California Shouldn’t Keep Special-Education Funds from Its Religious Citizens

In a California federal court, three Jewish families and two Jewish day schools are suing state and local educational authorities over a state law that bars funds earmarked for education for the disabled from being directed to religious private schools. Michael A. Helfand believes they have a strong case:

Under the federal Individuals with Disabilities and Education Act (IDEA), states receive federal funds to support students with disabilities. To remain eligible for those funds, states must establish rules to ensure that every special-needs child receives a free and publicly funded education. Most of the time, states satisfy this obligation through the public school system, serving children with varying learning needs.

The problem, however, is that public schools sometimes lack the resources, infrastructure, and expertise to meet the needs of some special-needs children. In California, under such circumstances, school districts partner with state-certified private schools. The process for certification is relatively intuitive, with nearly all the requirements related to the ability of the school to serve special-needs children. But one stands out: a school must be both nonpublic and nonsectarian.

[According to recent Supreme Court decisions], failure to treat religious institutions neutrally constitutes a form of religious discrimination prohibited by the First Amendment. . . . Violating the First Amendment’s prohibition against religious discrimination is bad enough. To deploy such discrimination to prevent willing institutions from supporting the most vulnerable is unfathomable.

Read more at City Journal

More about: California, Day schools, First Amendment, Jewish education

Israel’s Retaliation against the Houthis Sends a Message to the U.S., and to Its Arab Allies

The drone that struck a Tel Aviv high-rise on Thursday night is believed to have traveled over 2,000 kilometers, flying from Yemen over Egypt and then above the Mediterranean before veering eastward toward the Israeli coast. Since October, the Houthis have launched over 200 drones at Israel. Nor is this the first attempt to strike Tel Aviv, only the first successful one. Noah Rothman observes that the Houthis’ persistent attacks on Israel and on international shipping are largely the result of the U.S.-led coalition’s anemic response:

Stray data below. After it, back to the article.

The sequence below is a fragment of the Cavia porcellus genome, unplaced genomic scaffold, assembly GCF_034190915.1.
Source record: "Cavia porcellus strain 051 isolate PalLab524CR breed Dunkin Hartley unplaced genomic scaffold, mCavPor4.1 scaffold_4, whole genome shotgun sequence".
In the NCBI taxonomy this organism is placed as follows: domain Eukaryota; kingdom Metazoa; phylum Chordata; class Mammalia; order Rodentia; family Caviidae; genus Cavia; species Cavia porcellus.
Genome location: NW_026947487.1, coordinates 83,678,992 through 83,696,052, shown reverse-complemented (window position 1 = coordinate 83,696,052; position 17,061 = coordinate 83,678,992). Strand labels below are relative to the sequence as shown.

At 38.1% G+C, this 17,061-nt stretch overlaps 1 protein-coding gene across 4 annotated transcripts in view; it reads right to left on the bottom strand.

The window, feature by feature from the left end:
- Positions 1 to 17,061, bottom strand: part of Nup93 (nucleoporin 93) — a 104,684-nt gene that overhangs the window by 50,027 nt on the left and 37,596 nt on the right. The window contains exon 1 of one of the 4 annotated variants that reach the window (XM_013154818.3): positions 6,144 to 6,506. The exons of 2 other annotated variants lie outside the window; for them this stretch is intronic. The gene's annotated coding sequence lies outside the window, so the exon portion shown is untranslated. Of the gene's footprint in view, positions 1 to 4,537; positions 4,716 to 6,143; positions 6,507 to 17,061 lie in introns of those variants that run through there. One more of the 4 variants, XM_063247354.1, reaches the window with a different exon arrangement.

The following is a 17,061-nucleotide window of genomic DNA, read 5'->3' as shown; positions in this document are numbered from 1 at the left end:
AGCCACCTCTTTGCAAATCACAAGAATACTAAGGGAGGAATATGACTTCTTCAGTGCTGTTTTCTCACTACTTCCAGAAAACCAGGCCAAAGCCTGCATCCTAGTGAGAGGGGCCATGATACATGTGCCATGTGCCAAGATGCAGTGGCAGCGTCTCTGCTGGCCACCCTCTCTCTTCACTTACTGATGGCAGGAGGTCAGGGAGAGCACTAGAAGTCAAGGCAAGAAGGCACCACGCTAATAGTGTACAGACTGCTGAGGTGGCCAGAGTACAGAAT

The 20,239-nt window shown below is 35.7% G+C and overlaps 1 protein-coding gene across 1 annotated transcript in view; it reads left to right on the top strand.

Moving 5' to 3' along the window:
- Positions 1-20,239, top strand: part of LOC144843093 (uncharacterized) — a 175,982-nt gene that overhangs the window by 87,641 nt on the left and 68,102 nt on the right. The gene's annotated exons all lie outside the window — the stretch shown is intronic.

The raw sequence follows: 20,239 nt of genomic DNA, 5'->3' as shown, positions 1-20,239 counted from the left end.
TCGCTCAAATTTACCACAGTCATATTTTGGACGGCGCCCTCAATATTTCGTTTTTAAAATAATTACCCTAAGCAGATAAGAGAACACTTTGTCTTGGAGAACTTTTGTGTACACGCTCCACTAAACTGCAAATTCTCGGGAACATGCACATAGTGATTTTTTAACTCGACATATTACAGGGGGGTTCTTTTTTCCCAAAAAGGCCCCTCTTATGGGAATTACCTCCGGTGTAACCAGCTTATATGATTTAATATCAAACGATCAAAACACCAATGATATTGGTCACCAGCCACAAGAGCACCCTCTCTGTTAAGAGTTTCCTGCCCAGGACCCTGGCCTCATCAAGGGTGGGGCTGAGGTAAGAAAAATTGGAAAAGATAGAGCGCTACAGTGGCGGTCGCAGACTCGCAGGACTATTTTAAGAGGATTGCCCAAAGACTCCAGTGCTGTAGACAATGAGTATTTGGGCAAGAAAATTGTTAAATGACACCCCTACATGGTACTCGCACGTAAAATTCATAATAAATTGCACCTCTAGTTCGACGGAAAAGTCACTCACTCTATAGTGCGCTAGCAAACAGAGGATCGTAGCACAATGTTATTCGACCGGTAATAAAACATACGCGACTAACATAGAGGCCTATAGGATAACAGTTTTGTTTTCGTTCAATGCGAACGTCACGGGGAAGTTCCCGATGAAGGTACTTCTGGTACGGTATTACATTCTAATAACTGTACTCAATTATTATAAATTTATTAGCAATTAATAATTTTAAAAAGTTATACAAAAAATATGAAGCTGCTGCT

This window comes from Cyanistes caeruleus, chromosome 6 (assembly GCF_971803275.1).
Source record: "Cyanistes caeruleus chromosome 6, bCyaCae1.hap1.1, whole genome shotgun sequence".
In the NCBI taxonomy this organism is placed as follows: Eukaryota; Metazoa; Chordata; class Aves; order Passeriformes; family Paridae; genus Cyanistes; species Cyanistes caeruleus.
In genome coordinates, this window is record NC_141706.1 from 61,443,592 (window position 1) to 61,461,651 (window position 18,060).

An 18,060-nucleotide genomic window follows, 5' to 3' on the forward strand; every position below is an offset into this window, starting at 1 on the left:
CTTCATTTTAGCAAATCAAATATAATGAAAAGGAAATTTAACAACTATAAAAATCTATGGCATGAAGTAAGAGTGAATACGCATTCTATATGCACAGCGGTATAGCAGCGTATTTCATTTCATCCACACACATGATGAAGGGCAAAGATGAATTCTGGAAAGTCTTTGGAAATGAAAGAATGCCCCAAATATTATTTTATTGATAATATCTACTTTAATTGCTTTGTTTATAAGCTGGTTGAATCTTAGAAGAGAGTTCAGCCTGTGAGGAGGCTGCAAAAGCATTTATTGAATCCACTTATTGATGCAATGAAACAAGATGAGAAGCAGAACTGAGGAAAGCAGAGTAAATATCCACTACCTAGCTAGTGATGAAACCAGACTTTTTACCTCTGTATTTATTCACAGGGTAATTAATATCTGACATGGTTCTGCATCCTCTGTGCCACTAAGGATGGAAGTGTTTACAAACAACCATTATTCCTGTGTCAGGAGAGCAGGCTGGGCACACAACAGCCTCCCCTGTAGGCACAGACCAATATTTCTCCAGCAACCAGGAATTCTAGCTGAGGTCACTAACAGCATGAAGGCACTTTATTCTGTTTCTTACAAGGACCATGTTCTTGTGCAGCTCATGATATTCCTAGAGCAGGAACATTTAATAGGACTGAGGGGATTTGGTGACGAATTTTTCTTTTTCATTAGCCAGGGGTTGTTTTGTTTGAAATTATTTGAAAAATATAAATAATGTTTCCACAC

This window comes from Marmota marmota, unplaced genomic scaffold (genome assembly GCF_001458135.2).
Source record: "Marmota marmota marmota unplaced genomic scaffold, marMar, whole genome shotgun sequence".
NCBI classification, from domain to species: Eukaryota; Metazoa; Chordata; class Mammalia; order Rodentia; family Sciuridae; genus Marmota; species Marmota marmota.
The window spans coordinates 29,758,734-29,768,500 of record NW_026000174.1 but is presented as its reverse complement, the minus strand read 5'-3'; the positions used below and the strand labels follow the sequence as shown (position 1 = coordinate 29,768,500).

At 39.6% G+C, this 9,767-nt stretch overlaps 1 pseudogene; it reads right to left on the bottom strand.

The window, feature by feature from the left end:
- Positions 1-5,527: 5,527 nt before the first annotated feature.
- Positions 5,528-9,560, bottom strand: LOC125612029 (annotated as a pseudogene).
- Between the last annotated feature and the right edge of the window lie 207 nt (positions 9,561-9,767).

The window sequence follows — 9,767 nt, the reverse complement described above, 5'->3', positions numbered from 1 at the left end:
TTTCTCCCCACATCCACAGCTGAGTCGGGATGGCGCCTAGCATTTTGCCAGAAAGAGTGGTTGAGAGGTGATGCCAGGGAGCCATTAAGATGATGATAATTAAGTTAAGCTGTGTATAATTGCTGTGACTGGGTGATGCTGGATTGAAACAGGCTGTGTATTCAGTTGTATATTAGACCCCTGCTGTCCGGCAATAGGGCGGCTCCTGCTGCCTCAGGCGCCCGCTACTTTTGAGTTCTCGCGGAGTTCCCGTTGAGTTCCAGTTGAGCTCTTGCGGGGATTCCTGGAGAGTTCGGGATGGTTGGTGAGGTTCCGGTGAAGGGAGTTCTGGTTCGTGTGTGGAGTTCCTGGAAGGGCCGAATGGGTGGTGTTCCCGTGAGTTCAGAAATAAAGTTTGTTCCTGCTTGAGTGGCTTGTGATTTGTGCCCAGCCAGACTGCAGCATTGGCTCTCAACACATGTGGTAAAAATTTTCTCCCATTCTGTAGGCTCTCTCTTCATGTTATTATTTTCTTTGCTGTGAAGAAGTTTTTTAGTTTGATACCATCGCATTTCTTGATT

Had the Biden administration taken a more proactive and vigorous approach to neutralizing the Houthis’ capabilities, Israel would not be obliged to expand to Yemen the theater of operations in the war Hamas inaugurated on October 7. The prospects of a regional war grow larger by the day, not because Israel cannot “take the win,” as President Biden reportedly told Benjamin Netanyahu following a full-scale direct Iranian attack on the Jewish state, but because hostile foreign actors are killing its citizens. Jerusalem is obliged to defend them and the sovereignty of Israel’s borders.

Biden’s hesitancy was fueled by his apprehension over the prospect of a “wider war” in the Middle East. But his hesitancy is what is going to give him the war he so cravenly sought to avoid.

In this context, the nature of the Israeli response is significant: rather than follow the American strategy of striking isolated weapons depots and the like, IDF jets struck the port city of Hodeida—the sort of major target the U.S. has shied away from. The mission was likely the furthest-ever carried out by the Israel Air Force, hitting a site 200 kilometers further from Israel than Tehran. Yoel Guzansky and Ilan Zalayat comment:

The message that Israel sent was intended to reach the moderate Arab countries, the West, and especially the United States. . . . The message to the coalition countries is that “the containment” had failed and the Houthis must be hit harder. The Hodeida port is the lifeline of the Houthi economy and continued damage to it will make it extremely difficult for this economy, which is also facing significant American sanctions.

Read more at National Review

More about: Houthis, Israeli Security, U.S. Foreign policy